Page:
Better Keep Your Eyes Open at Fusion Bassist Victor Wooten's Show
Bassist Victor Wooten has always been musical innovator, challenging the limitations of the electric bass and, in the process, developing new sounds and ways to play the instrument. His songwriting follows the same pattern. Whether composing as a founding member of the genre-bending bluegrass/psycho-space outfit Bela Fleck and the Flecktones, his family band (The Wootens), or his trio, Wooten expressively merges jazz, soul, rhythm and blues, and "that funky stuff" into compelling arrangements.
Much of his music is instrumental, but one of his two recent releases boasts vocals of the female kind on every track. In fact, the two albums -- Words & Tones and Swords & Stones -- are intertwined, one being more or less an instrumental version of the vocal version. Both albums have standalone tracks as well.
Up on the Sun recently caught up with Wooten, a five-time Grammy Award winner, to discuss his ideas behind releasing two albums together, growing up in a musical family, his exploration of the bass, and whether he's still slinging it over his shoulder in concert -- a trick he developed by watching Cinderella bassist Eric Brittingham on MTV.
Up on the Sun: The most obvious place to start is with your two new albums. Why two? It seems like a risky proposition, especially in a commercial aspect.
Victor Wooten: I guess if I'm thinking commercially, it is risky. But I'm thinking from my heart and doing what I want to do. I'm following my gut, following my desires. That's my main reason.
Why not make it a double-album?
I did think about that, but I've also done that twice. What I hadn't done is release two albums in this way. What makes it different for me, different from anything I've ever heard of before, is that I released two albums separately, and although they are different, there are a lot of similarities. Nine of the 14 tracks are the same (on both albums). You hear two different versions of the same nine tracks, instrumental versions and vocal versions. And there are five tracks that are individual. It allows people two different looks into my musical brain.
One album is all instrumental, the other all vocals. Are the instrumental versions the backing tracks for the vocal pieces or are they completely different song arrangements?
In most cases, the arrangements are different and instruments have either been added or taken out to make them quite different. In one case, on "A Woman's Strength," I didn't change the arrangement. That song has a James Bond-ish feel, and before I put the vocals in, I really liked the song the way it was. I replaced some of the vocal melodies with bass, but it's one song I didn't change the arrangement at all. In most cases, the songs are changed, with horns or strings added. Maybe the drum tracks are the same, so the songs have similarity, but are different at the same time. I didn't want people to get a Muzak version of the vocal version.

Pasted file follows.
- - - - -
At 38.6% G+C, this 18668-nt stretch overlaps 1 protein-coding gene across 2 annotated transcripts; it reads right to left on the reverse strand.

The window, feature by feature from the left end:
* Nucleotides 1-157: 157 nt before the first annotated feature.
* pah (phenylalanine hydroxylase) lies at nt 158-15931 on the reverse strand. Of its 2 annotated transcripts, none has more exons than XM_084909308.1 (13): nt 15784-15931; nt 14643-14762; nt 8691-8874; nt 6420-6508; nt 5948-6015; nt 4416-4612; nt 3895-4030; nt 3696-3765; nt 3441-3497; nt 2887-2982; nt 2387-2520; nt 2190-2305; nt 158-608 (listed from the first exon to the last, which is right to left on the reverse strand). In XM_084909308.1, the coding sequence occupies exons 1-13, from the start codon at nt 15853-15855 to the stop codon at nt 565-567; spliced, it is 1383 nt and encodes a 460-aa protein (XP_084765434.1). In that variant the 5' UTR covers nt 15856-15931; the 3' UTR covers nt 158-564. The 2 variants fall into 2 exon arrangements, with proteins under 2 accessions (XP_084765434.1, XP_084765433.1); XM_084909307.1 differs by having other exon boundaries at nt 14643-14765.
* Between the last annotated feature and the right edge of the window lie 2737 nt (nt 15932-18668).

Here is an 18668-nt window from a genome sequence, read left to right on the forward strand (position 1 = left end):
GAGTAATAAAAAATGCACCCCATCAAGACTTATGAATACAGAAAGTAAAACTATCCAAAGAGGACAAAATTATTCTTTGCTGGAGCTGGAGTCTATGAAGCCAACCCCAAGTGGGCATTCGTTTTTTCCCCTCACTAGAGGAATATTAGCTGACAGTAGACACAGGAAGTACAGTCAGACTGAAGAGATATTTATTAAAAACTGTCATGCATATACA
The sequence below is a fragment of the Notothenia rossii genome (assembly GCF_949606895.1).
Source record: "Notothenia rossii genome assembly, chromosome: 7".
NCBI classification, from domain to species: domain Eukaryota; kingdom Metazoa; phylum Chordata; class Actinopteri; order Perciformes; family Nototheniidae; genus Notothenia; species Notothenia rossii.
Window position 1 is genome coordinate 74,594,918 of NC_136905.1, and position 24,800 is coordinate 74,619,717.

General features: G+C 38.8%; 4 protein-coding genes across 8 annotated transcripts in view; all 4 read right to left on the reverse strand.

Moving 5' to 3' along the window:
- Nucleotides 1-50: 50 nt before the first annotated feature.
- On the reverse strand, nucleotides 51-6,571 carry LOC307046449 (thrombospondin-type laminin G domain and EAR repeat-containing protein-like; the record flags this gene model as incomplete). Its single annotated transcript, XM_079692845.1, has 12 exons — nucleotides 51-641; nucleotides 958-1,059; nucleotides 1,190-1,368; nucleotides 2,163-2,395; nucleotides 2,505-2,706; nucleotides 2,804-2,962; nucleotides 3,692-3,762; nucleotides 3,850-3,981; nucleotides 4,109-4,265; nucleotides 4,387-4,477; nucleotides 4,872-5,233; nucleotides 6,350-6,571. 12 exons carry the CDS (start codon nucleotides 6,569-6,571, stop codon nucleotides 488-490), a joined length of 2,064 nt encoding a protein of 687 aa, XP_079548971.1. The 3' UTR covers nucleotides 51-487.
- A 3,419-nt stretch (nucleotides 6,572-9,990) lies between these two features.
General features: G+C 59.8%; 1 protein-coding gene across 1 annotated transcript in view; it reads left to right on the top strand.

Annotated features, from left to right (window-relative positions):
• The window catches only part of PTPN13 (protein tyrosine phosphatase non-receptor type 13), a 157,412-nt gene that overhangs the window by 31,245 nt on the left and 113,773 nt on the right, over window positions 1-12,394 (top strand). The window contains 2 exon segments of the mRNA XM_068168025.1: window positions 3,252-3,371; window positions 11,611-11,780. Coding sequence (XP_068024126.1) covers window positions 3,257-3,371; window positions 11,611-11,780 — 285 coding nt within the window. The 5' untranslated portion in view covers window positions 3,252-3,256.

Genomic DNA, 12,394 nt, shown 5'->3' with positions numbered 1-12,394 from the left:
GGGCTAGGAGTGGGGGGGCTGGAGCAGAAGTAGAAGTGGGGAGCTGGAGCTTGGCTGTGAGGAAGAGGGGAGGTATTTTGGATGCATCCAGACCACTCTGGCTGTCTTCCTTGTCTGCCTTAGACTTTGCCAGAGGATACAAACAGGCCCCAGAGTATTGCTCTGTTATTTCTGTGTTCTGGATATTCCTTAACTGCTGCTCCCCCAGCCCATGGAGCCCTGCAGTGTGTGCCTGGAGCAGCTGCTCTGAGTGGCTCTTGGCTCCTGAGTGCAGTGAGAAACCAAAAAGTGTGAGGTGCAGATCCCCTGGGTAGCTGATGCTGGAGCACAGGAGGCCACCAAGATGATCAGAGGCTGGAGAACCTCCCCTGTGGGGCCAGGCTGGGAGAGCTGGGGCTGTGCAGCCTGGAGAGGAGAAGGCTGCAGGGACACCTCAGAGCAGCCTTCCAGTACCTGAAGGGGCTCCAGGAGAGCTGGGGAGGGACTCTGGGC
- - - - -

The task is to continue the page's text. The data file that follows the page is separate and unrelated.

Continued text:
Which came first, vocals or instrumentals?
The idea first was to have an album of female vocalists. As I was recording this music, I realized I liked these songs as instrumentals. Most of what I write is instrumental anyway, and I liked it as instrumentals and that's when the idea popped into my head to do both. So I started adding melodies and things. I was adding melodies so I could send the tracks to the vocalists. In most cases, I like to allow the vocalist to write lyrics. This way, they're singing lyrics that are really true to them. So, in adding melodies, I realized I really liked them this way, and that was the impetus to do both versions.
It's an interesting mix of female vocalists on Words and Tones -- including your 14-year-old daughter. What drew you to these singers with the confidence they would write good lyrics that fit what you were after?
It was a little challenging because I ended up having more vocalists than I did songs. I wasn't able to use all the vocalists I had on my list. But with the lyrics, I trust the vocalists and they understand that I can change it if it doesn't fit. So I wasn't worried or concerned about any of the singers. I had total trust in the women I selected, which is why I selected them in the first place.